Vol 2-10 Mini Review

Blood-brain barrier derangement after electrical brain stimulation

Yumiko Watanabe1, N.A.R. Nik-Mohd-Afizan1,2, Ichiro Takashima1*

1Human Informatics Research Institute, National Institute of Advanced Industrial Science and Technology, 1-1-1 Umezono, Tsukuba 305-8568, Japan
2Faculty of Biotechnology and Biomolecular Sciences, Universiti Putra Malaysia, 43400 Serdang, Selangor, Malaysia.

Noninvasive brain stimulation methods, including repetitive transcranial magnetic stimulation and transcranial direct current stimulation (tDCS), have received considerable attention in recent years for use in the study and treatment of neurological conditions. Of these methods, tDCS is considered particularly promising due to its ease of use and ability to confer polarity-dependent effects on brain excitability, making it an excellent option for clinical treatment of neurological and psychiatric diseases. While generally regarded as safe when following standard protocols, the effects of tDCS on cerebral blood vessels and blood-brain barrier (BBB) functions remain poorly understood. Here, we provide an overview of tDCS in the context of BBB function, summarize the current literature, and discuss implications for future research. To date, no alterations or damage to the BBB have been reported after weak tDCS stimulations in human subjects; however, some animal studies have reported alterations to BBB function following increased tDCS intensity, with inconsistencies in the effective tDCS polarity used to produce these BBB disruptions between studies. Further research will be necessary to evaluate the effects of tDCS on the BBB under various conditions. Finally, we discuss the potential of tDCS for enhancing drug delivery to the central nervous system, which may become possible as we refine our understanding of the effects of tDCS on BBB permeability.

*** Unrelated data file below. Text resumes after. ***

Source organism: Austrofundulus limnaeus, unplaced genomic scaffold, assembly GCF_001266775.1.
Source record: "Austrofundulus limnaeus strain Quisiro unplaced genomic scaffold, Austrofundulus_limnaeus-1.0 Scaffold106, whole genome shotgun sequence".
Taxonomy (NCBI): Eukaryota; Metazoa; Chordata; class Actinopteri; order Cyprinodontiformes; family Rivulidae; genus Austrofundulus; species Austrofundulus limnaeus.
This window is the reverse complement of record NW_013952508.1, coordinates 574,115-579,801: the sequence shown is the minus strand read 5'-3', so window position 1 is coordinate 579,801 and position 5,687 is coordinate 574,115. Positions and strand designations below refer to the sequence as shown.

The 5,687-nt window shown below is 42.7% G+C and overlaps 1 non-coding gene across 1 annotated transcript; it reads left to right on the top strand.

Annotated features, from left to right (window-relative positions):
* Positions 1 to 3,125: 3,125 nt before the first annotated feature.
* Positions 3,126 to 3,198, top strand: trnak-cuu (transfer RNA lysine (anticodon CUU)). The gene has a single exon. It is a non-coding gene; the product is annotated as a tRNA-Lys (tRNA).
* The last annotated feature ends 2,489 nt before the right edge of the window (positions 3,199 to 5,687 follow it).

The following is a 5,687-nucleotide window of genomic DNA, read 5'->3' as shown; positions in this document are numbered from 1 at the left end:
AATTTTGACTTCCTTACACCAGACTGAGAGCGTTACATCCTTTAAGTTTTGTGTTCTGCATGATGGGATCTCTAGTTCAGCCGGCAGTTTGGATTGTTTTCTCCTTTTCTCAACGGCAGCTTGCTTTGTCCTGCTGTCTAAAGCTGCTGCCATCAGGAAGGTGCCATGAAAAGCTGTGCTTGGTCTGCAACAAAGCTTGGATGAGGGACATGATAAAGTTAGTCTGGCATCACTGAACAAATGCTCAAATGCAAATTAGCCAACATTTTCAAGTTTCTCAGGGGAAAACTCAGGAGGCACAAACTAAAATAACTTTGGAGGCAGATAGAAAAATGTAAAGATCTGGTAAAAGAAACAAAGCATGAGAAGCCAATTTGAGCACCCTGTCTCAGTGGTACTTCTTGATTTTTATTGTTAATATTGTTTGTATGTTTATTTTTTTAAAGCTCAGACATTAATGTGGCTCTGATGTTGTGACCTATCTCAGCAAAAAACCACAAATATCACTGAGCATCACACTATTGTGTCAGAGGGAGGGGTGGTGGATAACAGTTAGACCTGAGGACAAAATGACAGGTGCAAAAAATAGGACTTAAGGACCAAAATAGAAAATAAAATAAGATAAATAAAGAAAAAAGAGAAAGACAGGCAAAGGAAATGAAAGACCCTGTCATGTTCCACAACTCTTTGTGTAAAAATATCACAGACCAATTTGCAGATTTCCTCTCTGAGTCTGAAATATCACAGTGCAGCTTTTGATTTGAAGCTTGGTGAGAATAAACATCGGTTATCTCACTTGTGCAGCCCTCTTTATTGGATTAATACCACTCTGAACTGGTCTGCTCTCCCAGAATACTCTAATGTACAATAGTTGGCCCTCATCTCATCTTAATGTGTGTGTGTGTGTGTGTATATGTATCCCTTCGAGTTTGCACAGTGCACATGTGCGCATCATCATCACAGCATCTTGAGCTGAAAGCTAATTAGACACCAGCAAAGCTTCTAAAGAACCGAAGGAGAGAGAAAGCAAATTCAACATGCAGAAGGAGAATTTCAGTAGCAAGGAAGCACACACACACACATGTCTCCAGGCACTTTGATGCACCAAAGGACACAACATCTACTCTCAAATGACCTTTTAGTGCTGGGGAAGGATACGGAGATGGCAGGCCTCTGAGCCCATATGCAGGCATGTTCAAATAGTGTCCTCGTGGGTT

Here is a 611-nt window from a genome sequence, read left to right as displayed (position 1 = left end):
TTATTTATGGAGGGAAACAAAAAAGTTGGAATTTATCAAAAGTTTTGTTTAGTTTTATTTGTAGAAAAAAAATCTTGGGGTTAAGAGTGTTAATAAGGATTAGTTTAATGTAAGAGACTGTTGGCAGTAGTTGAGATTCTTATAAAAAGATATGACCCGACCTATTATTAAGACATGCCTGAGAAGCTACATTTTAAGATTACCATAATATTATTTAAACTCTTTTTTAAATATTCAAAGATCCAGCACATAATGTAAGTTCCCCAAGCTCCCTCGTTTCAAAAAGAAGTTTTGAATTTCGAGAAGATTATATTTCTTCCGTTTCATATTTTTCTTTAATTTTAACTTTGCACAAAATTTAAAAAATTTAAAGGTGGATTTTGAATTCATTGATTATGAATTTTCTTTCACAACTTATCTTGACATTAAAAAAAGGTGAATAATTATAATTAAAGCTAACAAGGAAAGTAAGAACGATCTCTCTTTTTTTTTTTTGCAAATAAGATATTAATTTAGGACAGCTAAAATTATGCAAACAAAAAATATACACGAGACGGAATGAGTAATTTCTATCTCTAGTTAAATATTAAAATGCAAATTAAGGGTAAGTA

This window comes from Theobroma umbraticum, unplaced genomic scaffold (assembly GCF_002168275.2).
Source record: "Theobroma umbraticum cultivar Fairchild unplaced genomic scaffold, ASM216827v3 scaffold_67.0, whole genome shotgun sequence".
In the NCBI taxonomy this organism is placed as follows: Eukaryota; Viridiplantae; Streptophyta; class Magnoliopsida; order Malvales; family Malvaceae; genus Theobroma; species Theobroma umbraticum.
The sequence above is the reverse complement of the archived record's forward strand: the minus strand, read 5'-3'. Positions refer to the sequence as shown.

DOI: 10.29245/2572.942X/2017/10.1162 View / Download Pdf View Full Text
Vol 2-10 Mini Review

A Review of Advances in Carpal Tunnel Release

Logan McCool1, Michel Kliot2, Danqing Guo3, Danzhu Guo3

1Department of Rehabilitation Medicine, University of Minnesota School of Medicine, Minneapolis MN 55455, USA
2Department of Neurosurgery, Stanford University School of Medicine, Palo Alto, CA 94304, USA
3BayCare Clinic, Green Bay, WI 54303, USA

There have been many advances in recent years in peripheral nerve releases and most notably those involving median nerve entrapment at the wrist. This mini-review article focuses on the advances within the past five years in minimally, percutaneous, and ultra-minimally invasive techniques for carpal tunnel release. The progress in these surgical techniques has been made in part by the improvements in real time sonographic imaging. With each surgical technique, we look at the pre-clinical and clinical data and any complications from or limitations with these procedures. It is our aim with this article to spark discussion and spur innovation regarding ultrasound guided carpal tunnel release that can be applied to other peripheral nerve entrapments.

In the past five years, the surgical techniques to perform carpal tunnel release continue to advance. Among these surgical techniques is a growing trend towards less invasive methods and increased utilization of ultrasound guidance. In the literature, the list of methods includes open release, endoscopic release, minimally invasive release, percutaneous release, and ultra-minimally invasive release. These progressively less invasive techniques take advantage of the major improvements in both ultrasound image quality and real-time definition. This mini-review examines various surgical techniques involving minimally invasive, percutaneous, and ultra-minimally carpal tunnel release with emphasis on the development of techniques that are increasingly less invasive and more reliant on high-quality ultrasound imaging.

DOI: 10.29245/2572.942X/2017/10.1157 View / Download Pdf View Full Text